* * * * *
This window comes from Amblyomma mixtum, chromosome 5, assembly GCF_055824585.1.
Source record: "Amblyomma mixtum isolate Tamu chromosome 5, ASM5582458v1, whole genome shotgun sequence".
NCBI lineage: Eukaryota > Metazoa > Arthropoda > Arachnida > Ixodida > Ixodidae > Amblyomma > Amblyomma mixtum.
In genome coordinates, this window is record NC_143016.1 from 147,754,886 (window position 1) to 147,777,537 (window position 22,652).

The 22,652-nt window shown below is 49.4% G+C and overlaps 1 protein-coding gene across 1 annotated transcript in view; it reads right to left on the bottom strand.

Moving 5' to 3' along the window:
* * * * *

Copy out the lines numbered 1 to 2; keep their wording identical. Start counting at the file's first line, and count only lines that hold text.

This window comes from Amblyomma mixtum, chromosome 5, assembly GCF_055824585.1.
Source record: "Amblyomma mixtum isolate Tamu chromosome 5, ASM5582458v1, whole genome shotgun sequence".